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Northwest Africa 13969
Basic information Name: Northwest Africa 13969
     This is an OFFICIAL meteorite name.
Abbreviation: NWA 13969
Observed fall: No
Year found: 2017
Country: (Northwest Africa)
Mass:help 102 g
Recommended:  C2-ung    [explanation]

This is 1 of 25 approved meteorites classified as C2-ung.   [show all]
Search for other: Carbonaceous chondrites, Carbonaceous chondrites (type 2), and Ungrouped chondrites
Comments: Approved 17 Jul 2021
Writeup from MB 110:

Northwest Africa 13969 (NWA 13969)

(Northwest Africa)

Find: 2017

Classification: Carbonaceous chondrite (C2, ungrouped)

History: Several partially fusion-crusted stones weighing 102 g acquired by Ruben Garcia and Bob Cuchiara from Adam Aaronson at the 2017 Tucson Gem and Mineral show. 42 g was acquired by the Center for Meteorite Studies at ASU.

Physical characteristics: (L. Garvie, L. McCann, J. Miech, ASU) The largest fragment (27.3 g) is partly covered with ~0.3-1.0 mm in thick ropy fusion crust. The stones were noteworthy for being exceptionally light when picked up. The density of the 27.3 g stone is 1.56 g/cm3 (determined using glass bead methods with 100-µm sized beads). Microporosity estimated at 32% from BSE images. Total porosity estimated 46-51%, based on bulk grain densities of Murray and Murchison. The interior of the stones is dark gray-green with an abundance of small (<1 mm) chondrules and mineral fragments. Under the binocular microscope, the broken surfaces appear highly vesicular.

Petrography: (L. McCann, J. Miech, M. Hernandez, L. Garvie, ASU) A powder XRD pattern shows intense reflections for serpentine, tochilinite, olivine, magnetite/maghemite, calcite, and pentlandite. Low-magnification BSE images of the polished mount show abundant chondrules and chondrule fragments with fine-grained rims loosely packed together. The high porosity is evident as dark (BSE images) areas between the chondrules. Abundant porphyritic chondrules and rarer barred olivine chondrules, set within a serpentine-tochilinite dominated matrix. Chondrules have mean diameter of 268 µm (range=69-1277 µm, n=103). Chondrules primarily Type I (Mg # >90). Rare CAIs contain spinel, Al-rich pyroxene, hibonite, melilite, and perovskite and average ~135 µm (range 86-200 µm, n = 8). CAIs are mantled by thick fine-grained rims. Rare Mg-rich carbonates (average 126 µm in diameter, n = 9) are present. Rare metallic phases include a 10 µm kamacite grain within an olivine chondrule. Sparsely distributed 40-50 µm sulfides present in the form of pentlandite, pyrrhotite, and troilite. BSE images show euhedral fibrous tochilinite (to ~5 µm in length) within the pore spaces.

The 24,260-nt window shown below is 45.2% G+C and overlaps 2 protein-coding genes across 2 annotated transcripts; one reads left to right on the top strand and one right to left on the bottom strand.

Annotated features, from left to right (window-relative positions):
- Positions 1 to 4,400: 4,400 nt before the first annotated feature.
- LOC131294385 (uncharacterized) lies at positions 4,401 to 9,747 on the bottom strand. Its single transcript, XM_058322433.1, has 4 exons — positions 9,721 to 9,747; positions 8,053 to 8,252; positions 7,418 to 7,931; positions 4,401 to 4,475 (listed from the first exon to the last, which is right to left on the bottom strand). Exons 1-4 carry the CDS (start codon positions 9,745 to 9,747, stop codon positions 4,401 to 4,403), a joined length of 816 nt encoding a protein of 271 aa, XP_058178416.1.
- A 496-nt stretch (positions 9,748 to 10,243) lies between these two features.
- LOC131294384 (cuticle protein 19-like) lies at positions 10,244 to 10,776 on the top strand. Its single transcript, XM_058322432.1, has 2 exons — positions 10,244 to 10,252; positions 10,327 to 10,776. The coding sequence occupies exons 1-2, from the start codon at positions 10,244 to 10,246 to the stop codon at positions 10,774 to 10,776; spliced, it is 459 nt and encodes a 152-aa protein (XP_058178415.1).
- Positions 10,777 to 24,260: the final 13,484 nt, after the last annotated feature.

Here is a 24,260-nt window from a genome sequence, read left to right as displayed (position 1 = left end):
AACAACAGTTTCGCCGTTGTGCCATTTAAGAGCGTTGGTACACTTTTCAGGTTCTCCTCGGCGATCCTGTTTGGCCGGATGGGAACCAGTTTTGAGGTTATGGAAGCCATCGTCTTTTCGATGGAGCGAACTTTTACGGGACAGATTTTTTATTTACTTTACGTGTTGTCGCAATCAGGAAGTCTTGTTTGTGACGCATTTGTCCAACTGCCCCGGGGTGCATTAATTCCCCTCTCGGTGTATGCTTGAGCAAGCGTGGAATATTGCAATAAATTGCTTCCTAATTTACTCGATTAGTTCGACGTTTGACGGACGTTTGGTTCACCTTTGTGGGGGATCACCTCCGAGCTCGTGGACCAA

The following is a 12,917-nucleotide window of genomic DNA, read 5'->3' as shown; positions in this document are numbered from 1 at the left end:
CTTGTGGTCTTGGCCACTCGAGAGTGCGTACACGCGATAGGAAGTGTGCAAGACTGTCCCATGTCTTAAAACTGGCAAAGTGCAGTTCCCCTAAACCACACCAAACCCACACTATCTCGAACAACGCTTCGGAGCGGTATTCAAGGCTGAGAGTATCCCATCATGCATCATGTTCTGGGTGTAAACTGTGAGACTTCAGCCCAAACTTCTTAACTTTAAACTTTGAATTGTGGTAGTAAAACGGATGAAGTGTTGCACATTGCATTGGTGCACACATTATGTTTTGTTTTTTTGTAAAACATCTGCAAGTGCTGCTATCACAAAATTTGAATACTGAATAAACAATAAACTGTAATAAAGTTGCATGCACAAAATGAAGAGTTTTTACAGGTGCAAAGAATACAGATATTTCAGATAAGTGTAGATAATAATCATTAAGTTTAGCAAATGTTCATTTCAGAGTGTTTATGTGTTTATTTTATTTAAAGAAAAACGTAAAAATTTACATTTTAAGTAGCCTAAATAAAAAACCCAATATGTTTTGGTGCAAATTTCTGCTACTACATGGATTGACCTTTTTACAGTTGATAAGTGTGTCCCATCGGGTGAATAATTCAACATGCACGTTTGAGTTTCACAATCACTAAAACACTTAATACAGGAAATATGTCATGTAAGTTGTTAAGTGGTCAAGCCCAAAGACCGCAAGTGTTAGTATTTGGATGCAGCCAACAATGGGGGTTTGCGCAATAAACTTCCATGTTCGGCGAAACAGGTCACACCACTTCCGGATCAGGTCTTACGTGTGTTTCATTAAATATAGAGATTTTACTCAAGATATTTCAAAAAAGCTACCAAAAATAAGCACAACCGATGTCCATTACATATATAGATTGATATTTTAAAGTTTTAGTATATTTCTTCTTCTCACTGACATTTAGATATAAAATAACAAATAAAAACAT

Geochemistry: Oxygen isotopes (K. Ziegler, UNM): 3 fragments analyzed by laser fluorination gave δ18O= -0.682, -3.272, -3.395; δ17O= -5.761, -7.509, -8.149; Δ17O=-5.400, -5.781, -6.357 (linearized, all per mil, TFL slope=0.528). Microprobe (L. McCann, J. Miech, M. Hernandez, A. Wittman, ASU):Two distinct populations of olivine, one with Fa2±1, n=58, Range: 0.5-6.4 and one with Fa34±11 n=19, Range: 17.2-57.7. Minor element phases in olivine CaO up to 1.8 wt%, Cr2O3 up to 0.6 wt%, NiO up to 0.1 wt%, Al2O3 up to 0.2 wt%. Pyroxene composition is En65-98, Fs1-34, Wo1-4 (n = 12).

Classification: C2 ungrouped. The stone has a type 2 petrographic type as evidenced by the serpentine dominated matrix . It contains abundant and relatively small chondrules and CAI. While mineralogically similar to CM chondrites, the oxygen isotopic compositions fall below CCAM at the lower end of the CV-CK field.

Specimens: 42 g at ASU.

Data from:
  Table 0
  Line 0:
Place of purchase:Tucson
Mass (g):102
Weathering grade:low
Classifier:L. McCann, J. Miech, M. Hernandez, L. Garvie, K. Ziegler, A. Wittman
Type spec mass (g):42
Type spec location:ASU
Main mass:Ruben Garcia and Bob Cuchiara
Comments:ASU#2050; submitted by L. Garvie
Plots: O isotopes:  
   and collections
ASU: Center for Meteorite Studies, Arizona State University, Tempe, Arizona 85287-1404, United States; Website (institutional address; updated 14 Jan 2012)
UNM: Institute of Meteoritics MSC03 2050 University of New Mexico Albuquerque NM 87131-1126 USA, United States; Website (institutional address; updated 12 Feb 2015)
Aaronson: Sahara Overland Ltd., Harhora, Temara, 12000, Morocco (private address; updated 3 Jan 2010)
References: Published in Meteoritical Bulletin, no. 110, in preparation (2021)
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Public domain photographs:
Laurence Garvie   

     This is 1 of 8394 approved meteorites from (Northwest Africa) (plus 1899 unapproved names)

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